While Mayo on Ice has been a major success for Castlebar over the last three years, the winter rink almost didn’t make it to 2019 due to excessive insurance costs.
Five years ago, the company’s insurance was €5,200, with the business expected to pay the first €1,000 of a legal claim. This year, Brian Magee, owner of Carousel Ireland Limited, the company behind the annual event, said he was quoted €30,000 with an excess of €10,000.
“It is just mad and completely unsustainable,” he told the Western People.
Mr Magee had planned to abandon the event this year due to spiraling premiums. However, keen to attract shoppers and festive goers back to the town, Castlebar Chamber of Commerce (CCOC) pushed him to find a more affordable broker. He eventually managed to whittle the fee down to €23,000, with €5,000 excess.
Despite the odds, the skating rink opened to big crowds in Castlebar’s mall last Friday.
While Mr Magee is grateful for the support of the CCOC and local businesses, these premiums are far from sustainable in the long run and he doubts the event will take place in 2020.
“It probably will be the last year for ice rinks in Ireland, certainly in provincial towns,” he said.
Although his business has been subjected to injury claims over the years, there have been “no more than you would expect”, he said.
“If you go on an ice-rink you are going to fall, and if you don’t fall that is a bonus.
“The problem is you can walk down the street, fall over on the footpath and then claim. The claims culture in this country is over-generous.”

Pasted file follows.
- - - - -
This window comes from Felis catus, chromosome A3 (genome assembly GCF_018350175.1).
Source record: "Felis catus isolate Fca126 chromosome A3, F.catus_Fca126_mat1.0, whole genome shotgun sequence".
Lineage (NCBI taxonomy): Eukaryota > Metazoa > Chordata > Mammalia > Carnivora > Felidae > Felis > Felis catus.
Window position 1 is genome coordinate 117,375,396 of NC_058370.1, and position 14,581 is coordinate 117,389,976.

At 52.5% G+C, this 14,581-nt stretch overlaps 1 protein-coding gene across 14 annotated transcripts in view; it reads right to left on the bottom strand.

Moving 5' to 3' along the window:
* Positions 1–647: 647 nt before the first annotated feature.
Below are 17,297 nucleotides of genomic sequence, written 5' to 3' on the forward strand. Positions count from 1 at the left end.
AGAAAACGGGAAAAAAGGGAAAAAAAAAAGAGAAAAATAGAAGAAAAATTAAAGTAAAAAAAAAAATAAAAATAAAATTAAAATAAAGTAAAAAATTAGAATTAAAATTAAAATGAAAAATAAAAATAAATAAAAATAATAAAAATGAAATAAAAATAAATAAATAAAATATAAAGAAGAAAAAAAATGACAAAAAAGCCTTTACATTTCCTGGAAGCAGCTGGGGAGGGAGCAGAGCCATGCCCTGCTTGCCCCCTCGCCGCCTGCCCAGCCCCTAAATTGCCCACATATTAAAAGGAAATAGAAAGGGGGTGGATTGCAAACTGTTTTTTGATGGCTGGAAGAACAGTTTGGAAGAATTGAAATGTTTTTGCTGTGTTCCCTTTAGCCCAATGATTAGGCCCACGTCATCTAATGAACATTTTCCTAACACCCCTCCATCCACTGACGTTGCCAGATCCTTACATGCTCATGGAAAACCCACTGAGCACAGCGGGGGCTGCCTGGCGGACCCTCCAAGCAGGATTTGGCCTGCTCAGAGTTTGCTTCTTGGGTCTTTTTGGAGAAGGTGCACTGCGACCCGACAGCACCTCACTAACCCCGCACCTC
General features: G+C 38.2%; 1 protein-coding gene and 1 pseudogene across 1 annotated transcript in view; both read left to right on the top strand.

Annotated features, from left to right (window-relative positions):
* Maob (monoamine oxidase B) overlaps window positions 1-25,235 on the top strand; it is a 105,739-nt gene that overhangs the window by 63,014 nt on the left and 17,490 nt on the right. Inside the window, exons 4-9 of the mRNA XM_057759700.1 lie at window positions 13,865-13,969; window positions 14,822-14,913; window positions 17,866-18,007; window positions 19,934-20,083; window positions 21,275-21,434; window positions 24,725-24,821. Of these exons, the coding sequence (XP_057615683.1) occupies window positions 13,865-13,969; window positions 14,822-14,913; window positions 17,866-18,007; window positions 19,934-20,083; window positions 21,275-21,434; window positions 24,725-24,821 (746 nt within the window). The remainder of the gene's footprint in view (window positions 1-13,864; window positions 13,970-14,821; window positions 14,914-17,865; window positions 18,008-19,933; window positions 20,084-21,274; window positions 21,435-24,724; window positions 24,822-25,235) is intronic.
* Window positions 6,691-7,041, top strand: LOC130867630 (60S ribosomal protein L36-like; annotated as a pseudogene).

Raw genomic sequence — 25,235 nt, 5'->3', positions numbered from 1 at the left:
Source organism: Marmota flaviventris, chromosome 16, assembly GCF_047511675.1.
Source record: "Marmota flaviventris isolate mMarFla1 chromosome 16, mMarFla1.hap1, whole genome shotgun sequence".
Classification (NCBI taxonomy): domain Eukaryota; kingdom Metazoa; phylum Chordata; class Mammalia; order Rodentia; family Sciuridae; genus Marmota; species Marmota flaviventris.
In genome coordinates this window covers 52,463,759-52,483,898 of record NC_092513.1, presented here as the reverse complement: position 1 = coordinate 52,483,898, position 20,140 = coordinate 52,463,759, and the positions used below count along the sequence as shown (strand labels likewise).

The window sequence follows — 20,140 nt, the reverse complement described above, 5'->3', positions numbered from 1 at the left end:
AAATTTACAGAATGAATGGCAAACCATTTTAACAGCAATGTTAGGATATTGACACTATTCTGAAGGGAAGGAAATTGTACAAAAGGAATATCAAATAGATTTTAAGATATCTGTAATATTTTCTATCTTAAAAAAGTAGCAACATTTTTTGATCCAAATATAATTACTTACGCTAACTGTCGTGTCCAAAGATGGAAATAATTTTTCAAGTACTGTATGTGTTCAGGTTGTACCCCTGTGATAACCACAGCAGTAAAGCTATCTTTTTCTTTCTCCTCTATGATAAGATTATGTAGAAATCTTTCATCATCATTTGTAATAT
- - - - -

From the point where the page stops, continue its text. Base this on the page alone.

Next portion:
Mr Magee said he runs events that aim to “boost the profile of a town” and it is a “real shame to see these events destroyed by insurance costs”.
However, the plight of rising premiums is not confined to winter activities.
The owner of Wavespweeper Sea Adventures, a Belmullet leisure company, had to scrap a coastal assault course after his insurance increased by €9,000 in two years. The hike occurred in spite of him receiving no claims during that period.
Owner David Tyrrell said he was forced to diversify his offerings when his provider refused to cover the course from June this year. Now, instead of an assault course, visitors can enjoy stand-up paddleboarding.
“Luckily I haven’t lost any business from schools but I will have lost some from tourists,” he said. “It is the same with adventure businesses up and down the country in Ireland.”
Mr Tyrrell added: “It is a real shame because it (coasteering) is an absolutely fantastic sport.”